But she was speaking to a man who had come from nowhere and had identified himself only as John Dennis. She had no number at which to call him. She could only wait until he returned again, if he ever did.

She thought: Oh, God, John Dennis. Why do you turn away from me? Why did you strip me naked and look at me as though I were a statue? Will you come back again? Please come back and make love to me.

She felt Frank Corson unsnapping her brassiere. She closed her eyes and lay back and waited, and for all the effect he had on her, Frank Corson could have been a statue.

At the last moment she insisted, "Remember, Frank, you've got to find out everything!"



9

The man had sallow skin; the look of a consumptive. He sat in a chair beside Crane's desk and dropped the ash from his cigar on Crane's wall-to-wall carpeting. Crane scowled, but let it pass.

"All right. Dorfman, what have you got to show for the money I've paid you?"

Dorfman, an old hand at confidential snooping, refused to quail before the much-publicized senatorial scowl. "It's tough putting on a hunt when you're not quite sure what you're after."

"I told you what I wanted. I wanted you to watch for any New York contacts Brent Taber might be using at the present time. That's simple enough, isn't it?"

"Taber contacts a lot of people. And he's a dangerous man to tail. He knows all the tricks."

"Are you telling me he caught you following him? If he did, you're no longer of any value to me."

"He didn't spot me," Dorfman said. "I followed him to New York and kept tabs on a Manhattan office, one he uses as his headquarters there."

"A directory check would tell me that."

"Take it easy. I staked out the place all day yesterday. Five men entered and left. Four were his own men."

Crane made a notation on a pad. He knew about those men. They'd been pulled off Taber's staff without notice. No doubt they'd made their last report to Taber and had headed back to Washington for reassignment. Dorfman would not know this, of course.

Or so Crane thought. Dorfman smiled as though he'd read Crane's mind and said, "I think Taber's losing his staff. They were government men—four of them—reporting in or out. My guess was out." He peered keenly at Crane for a moment. "Who's slicing away at Taber behind his back?"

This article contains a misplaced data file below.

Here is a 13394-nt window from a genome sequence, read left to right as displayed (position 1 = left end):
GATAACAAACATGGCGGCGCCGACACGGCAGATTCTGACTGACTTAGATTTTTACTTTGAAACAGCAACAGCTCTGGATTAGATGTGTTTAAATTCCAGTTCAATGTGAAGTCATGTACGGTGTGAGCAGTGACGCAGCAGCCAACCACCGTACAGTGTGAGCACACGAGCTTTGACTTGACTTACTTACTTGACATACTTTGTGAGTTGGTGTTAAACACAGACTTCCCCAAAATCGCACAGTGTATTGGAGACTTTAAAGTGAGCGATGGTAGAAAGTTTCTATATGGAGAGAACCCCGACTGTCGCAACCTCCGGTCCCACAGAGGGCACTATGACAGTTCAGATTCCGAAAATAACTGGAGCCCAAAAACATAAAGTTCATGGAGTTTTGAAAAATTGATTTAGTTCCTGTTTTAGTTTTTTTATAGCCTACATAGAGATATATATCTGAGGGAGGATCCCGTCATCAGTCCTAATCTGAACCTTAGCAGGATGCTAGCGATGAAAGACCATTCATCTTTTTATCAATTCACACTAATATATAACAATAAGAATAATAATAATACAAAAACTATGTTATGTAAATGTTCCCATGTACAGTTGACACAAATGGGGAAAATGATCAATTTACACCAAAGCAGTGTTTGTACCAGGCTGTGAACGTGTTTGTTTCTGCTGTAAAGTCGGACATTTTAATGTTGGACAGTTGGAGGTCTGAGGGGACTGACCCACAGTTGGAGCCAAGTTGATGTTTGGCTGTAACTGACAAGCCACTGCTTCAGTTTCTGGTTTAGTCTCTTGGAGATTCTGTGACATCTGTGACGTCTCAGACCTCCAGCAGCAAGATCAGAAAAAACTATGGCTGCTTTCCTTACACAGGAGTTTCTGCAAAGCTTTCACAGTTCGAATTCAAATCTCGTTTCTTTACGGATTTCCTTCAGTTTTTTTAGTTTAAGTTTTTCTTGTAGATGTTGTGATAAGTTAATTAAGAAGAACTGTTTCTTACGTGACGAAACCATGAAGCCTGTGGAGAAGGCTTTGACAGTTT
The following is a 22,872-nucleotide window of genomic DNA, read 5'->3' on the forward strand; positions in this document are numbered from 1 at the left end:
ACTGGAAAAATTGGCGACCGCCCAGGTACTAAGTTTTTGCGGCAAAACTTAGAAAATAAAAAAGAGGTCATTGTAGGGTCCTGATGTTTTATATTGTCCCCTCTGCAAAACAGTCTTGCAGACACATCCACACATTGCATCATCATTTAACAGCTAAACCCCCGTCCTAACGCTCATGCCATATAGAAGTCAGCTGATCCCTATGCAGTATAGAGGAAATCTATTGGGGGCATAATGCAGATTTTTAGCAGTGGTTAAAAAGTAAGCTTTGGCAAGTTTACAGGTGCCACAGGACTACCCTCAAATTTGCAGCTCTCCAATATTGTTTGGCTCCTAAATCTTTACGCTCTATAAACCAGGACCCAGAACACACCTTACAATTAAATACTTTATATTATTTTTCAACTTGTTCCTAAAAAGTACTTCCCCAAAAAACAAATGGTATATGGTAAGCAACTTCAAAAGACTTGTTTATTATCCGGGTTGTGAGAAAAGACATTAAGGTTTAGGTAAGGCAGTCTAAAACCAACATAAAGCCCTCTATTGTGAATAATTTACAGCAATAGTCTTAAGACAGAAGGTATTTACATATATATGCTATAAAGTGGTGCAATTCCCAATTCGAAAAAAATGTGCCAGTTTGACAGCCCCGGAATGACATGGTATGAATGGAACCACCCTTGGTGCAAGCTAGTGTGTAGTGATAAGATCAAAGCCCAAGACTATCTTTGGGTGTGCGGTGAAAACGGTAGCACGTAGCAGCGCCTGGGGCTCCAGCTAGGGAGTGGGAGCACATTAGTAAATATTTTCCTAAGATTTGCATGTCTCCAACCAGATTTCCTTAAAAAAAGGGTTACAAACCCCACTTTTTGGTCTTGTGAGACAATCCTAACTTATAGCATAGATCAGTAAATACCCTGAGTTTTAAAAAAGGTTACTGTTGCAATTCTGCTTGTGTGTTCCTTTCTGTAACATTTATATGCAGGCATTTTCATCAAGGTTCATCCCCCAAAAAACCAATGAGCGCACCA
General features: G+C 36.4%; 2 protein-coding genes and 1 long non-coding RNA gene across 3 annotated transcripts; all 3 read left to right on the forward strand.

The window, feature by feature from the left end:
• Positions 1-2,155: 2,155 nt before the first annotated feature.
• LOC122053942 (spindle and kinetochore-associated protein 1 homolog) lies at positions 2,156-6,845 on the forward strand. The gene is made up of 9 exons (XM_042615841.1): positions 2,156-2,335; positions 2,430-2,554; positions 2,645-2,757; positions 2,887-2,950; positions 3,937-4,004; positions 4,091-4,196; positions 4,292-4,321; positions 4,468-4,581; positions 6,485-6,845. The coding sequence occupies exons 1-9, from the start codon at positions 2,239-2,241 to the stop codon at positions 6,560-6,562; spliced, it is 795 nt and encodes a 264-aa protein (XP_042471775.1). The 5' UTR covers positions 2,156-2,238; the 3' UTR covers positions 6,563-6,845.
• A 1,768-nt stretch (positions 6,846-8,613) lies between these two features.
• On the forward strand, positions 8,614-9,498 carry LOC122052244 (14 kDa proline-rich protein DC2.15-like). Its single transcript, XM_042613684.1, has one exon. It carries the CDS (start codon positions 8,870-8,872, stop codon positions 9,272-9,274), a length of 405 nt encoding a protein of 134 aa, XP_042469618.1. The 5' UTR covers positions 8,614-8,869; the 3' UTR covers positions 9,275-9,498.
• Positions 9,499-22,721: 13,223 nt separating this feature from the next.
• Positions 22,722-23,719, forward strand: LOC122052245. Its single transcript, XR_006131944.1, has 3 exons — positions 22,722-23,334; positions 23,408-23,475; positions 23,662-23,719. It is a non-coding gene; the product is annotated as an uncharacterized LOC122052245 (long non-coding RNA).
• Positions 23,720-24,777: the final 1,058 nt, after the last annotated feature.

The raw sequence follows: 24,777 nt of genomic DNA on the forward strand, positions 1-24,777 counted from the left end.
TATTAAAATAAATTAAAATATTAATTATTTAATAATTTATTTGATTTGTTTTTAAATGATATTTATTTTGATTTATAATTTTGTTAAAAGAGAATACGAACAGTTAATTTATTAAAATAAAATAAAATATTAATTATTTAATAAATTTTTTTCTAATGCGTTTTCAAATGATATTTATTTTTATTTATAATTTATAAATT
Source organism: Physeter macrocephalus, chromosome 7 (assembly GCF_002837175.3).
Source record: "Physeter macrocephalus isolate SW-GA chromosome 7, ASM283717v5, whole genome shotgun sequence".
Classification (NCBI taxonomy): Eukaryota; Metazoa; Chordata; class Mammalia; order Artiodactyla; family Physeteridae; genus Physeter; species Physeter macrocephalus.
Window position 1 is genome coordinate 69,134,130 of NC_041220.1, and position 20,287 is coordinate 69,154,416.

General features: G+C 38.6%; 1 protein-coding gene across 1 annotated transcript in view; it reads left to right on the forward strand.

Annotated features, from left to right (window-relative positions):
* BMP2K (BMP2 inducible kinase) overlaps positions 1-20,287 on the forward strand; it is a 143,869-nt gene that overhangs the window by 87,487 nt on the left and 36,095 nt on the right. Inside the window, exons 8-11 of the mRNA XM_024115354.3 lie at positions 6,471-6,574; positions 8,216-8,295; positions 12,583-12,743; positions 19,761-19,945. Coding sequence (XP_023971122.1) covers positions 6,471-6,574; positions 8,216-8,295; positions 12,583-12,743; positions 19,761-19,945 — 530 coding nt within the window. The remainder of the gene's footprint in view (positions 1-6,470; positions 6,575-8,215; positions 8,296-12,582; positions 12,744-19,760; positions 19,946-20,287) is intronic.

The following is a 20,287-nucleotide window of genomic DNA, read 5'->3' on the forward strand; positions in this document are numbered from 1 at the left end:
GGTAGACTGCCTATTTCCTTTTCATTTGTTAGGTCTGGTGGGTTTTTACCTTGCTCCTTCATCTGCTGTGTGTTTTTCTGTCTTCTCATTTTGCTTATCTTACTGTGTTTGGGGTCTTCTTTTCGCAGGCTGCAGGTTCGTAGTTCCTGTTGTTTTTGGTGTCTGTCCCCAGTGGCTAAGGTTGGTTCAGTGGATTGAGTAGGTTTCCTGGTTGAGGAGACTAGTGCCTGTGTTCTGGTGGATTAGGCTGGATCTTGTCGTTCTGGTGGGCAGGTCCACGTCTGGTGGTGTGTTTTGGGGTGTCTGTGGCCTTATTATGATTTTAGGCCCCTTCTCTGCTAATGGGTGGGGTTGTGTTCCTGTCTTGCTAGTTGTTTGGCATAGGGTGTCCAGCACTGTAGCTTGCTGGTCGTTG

"That's none of your—look here, Dorfman, I can get a better man than you at half the price!"

"No, you can't," Dorfman said easily. "Like I told you, there were five. The other one turned out to be a Doctor Frank Corson, an intern at Park Hill Hospital in Manhattan."

Crane made another quick notation. A Manhattan doctor. One of the androids had been found in the East River with its throat slit and a broken leg. Now a doctor had contacted Taber. Was there a connection? Somehow, Crane had to get on the track of the tenth android Taber was hunting. Cutting the ground out from under Taber had been a satisfying victory but it wasn't enough. To be of service to his electorate, Senator Crane realized, he had to have something tangible in the way of evidence. The only way to get this was to ferret out Taber's contacts and locate the tenth android himself, or at least be there when Taber located the creature.

A man of supreme confidence in his destiny, Crane had been working on the speech he would make when he was ready for the I accuse scene from the Senate floor. He had even gone so far as to alert a fashionable Washington hotel to be ready with a suite at a moment's notice. Crane felt his office would be far too small to handle the traffic that would result from his revelation.

It did not occur to Crane to compliment Dorfman on his skill as an operative, for getting the book so completely and swiftly on a casual visitor to Taber's office. He said, "You've got this doctor's address?"

Dorfman put a folded slip of paper on the desk. "Another little item I'll throw in as a bonus. Taber had another tail—here in Washington."

This disturbed Crane. Did he have competition in the matter of the android? Was someone else trying to get into the act?

"A New York free-lance photographer named King. I didn't have to check on him. I recognized him. He's been around Manhattan for years."

"A photographer. What do you suppose he's up to?"

"No way of telling, at the moment. Want me to switch to him?"

"No. Stay on Taber. There's more chance there."

Dorfman got up from his chair, stepping on the ashes as he did so and ground them into the rug. "Okay, I'll report tomorrow."

After Dorfman left, Crane pondered the situation. Were the Russians behind this? Somehow, he was beginning to doubt it. And this dismayed him somewhat. He was enough of a realist to know that even a possible invasion from outer space—if that talk hadn't been a cover-up—would not carry the power of a Russian plot.

A space invasion? Too science-fictional. It had been done by H. G. Wells and God knew how many other writers. Break a yarn like that and nobody would believe it. Still, if he could get his hands on the evidence.

He scowled as he contemplated the one stone wall he hadn't been able to penetrate. No connection he had, no contact, would reveal the secret laboratory where the dissection of the androids had taken place, or the specialist who'd done the job. Porter might give it to him in exchange for a guarantee of the hydroelectric post. But Crane suspected that even Porter did not have this information. The higher you went in these top-secret projects, the more silence and stubbornness you found. The men up above, it seemed, were never as open to discussion as were the lower-echelon eager beavers. They indulged in horse-trading and played politics to a certain extent, but the lines of demarcation were sharper. That was why he could get Taber discredited, even crippled. But knocking a man of his proven ability completely out was another matter. The men on the top floor measured a lot of evidence before they acted.